By Miriam Raftery
December 9, 2014 (San Diego’s East County)--Corporations behind the Ocotillo Wind Energy Facility and the failed Quail Brush gas-fired power plant in San Diego are being sued in federal court amid revelations of bribery allegations and a Securities and Exchange Commission investigation under the Foreign Corrupt Practices Act.
Riverstone Holdings, which is owned by the Carlyle Group, founded Cobalt International Energy. Cobalt is accused of bribing officials in Angola to secure oil drilling rights including a well that Cobalt falsely claimed was productive, but that testing revealed contained no oil or gas. A lawsuit filed against Riverstone, Carlye and Goldman Sachs, cofounders of Cobalt, contends that the defendants’ misconduct caused multi-billion dollars in losses on investments in Cobalt securities. The lawsuit was filed by two pension funds for police and firefighters, Courthouse News reports.
Riverstone also owns Pattern Energy, which built the Ocotillo wind project. Its parent, Carlyle, purchased Cogentrix, which at the time was seeking to build a gas-fired power plant, Quail Brush, next to Mission Trails Regional Park.
An Ocotillo resident alerted East County Magazine to this story, with an e-mailed note stating “more bribery.”
The allegations against Carlyle and Riverstone comes as no surprise to Ocotillo residents, since East County Magazine previously reported on serious ethical allegations regarding these companies, including criminal convictions of Carlyle executives.
Pattern Energy, the developer of Ocotillo’s wind project, was originally a division of Babcock and Brown, a global investment advisory firm in Australian that went into liquidation in 2009, Australia’s biggest ever financial collapse. Australian Business described the cause in a story titled “Greed and Hubris bring down Babcock & Brown.” That company built the Kumeyaay Wind project in Campo, which blew apart in a storm, requiring all 75 blades on all 25 turbines to be replaced.
Babcock & Brown was acquired in 2009, a Carlyle entity with a checkered past of its own. Carylye’s 2009 annual report confirms that Carlyle founded Pattern Energy.
Riverstone paid $30 million in restitution to resolve a corruption investigation involving New York’s State Pension Fund in 2009. Attorney General Andrew Cuomo said New York’s state pension fund had invested in a joint venture between Riverstone and the Carlyle Group, pouring million into what ABC News described as a “pay to play” corruption scandal.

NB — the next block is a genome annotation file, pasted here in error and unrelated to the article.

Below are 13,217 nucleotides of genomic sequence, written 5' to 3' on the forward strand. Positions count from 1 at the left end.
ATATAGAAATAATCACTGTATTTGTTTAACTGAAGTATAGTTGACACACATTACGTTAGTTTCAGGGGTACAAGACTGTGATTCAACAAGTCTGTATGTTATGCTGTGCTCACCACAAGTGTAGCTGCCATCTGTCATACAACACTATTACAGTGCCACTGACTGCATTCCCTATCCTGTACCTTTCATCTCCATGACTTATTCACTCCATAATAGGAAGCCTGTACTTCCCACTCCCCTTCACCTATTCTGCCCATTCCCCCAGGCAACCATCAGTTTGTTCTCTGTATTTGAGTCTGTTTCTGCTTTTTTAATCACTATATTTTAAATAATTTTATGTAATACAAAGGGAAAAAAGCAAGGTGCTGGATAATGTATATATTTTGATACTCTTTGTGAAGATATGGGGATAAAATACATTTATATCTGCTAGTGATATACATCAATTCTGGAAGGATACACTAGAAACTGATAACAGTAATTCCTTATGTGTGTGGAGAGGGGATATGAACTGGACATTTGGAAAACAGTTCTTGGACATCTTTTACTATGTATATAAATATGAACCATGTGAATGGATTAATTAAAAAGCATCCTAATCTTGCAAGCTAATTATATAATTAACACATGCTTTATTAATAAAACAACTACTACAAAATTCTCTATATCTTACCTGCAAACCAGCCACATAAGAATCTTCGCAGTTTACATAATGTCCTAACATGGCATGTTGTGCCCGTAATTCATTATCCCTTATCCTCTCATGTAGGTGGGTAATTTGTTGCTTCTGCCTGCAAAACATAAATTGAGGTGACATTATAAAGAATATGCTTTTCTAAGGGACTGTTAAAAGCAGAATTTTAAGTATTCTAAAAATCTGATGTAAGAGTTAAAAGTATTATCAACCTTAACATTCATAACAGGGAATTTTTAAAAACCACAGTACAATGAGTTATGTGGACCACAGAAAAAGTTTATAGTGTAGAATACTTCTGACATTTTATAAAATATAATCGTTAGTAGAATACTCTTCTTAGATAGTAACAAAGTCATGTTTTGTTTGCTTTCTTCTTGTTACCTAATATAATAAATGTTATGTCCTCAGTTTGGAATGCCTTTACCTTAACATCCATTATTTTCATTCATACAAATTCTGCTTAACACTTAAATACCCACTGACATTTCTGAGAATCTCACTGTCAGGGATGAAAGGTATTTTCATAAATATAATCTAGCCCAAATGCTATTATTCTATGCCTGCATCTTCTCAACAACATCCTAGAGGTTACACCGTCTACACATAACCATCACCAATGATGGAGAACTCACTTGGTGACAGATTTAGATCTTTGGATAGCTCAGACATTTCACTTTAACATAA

Riverstone’s executive ensnared in that settlement was David Leuschen, a former managing director at Goldman-Sachs, where he advised Mobil Oil on its merger with Exxon. The Louisiana Voice reported that Riverstone and Carlyle teamed up to use “political connections to solicit the business of public retirement funds from all over the world.”
That’s the same scenario at work in Carlyle’s Cobalt scandal, where Cobalt convinced police and firefighters’ pension funds to invest, then lost pensioners’ assets through its allegedly phony oil leasing deal and negative publicity resulting from the bribery scandal, which sent stock prices plummeting.
Carlyle’s founder, Frank Carlucci, is the former Deputy Director of the Central Intelligence Agency, or CIA, as well as a former U.S. Secretary of Defense. The book, The Iron Triangle: Inside the Secret World of the Carlyle Group reported that Carlucci, Carlyle and its entities have a long history of accusations of bribery as well as arms scandals.
Despite a shady past with multiple bribery scandals among other alleged wrongdoing, Carlyle does not appear to have cleaned up its act. At Ocotillo, Carlyle contracted with Siemens to provide the wind turbines and blades. Siemens pled guilty to corruption on a global scale in 2008, paying $1.6 billion in fines to U.S. and European authorities. The company admitted to violating the U.S. Foreign Corrupt Practices Act and paid the highest fine on record to the U.S. Justice Department and the Securities & Exchange Commission.
Joseph Persichini Jr., head of the Federal Bureau of investigation, or FBI, said bribes and corruption were “standard operation procedures for corporate executives” at Siemens, which was also accused of creating slush funds off the books, using middleman posting as consultants and delivery suitcases full of money to bribe foreign officials on several constituents. In December 2011, the New York Times reported that Siemens engaged in shell companies, Swiss bank accounts and double-crossing middlemen” and ProPublica prepared an interactive map documenting Siemens’ corruption allegations worldwide. Four Siemens executives were found guilty of bribery in 2007. Siemens has also had serious product quality issues, notably wind turbine blades that whirled off in several locations, including Ocotillo, as ECM has reported.
Just why the Carlyle Group and its entities have been awarded contracts for major energy projects on public lands despite a growing track record of serious corruption charges involving Carlyle and its contractors remains an unanswered question. The company’s entities raked in massive green energy subsidies and tax credits to build a project that has thus far largely failed to produce the amount of power promised—all with seemingly no accountability to the taxpayers who footed the bill or to Ocotillo residents suffering adverse impacts from the energy facility built by Carlyle’s entity, Pattern Energy.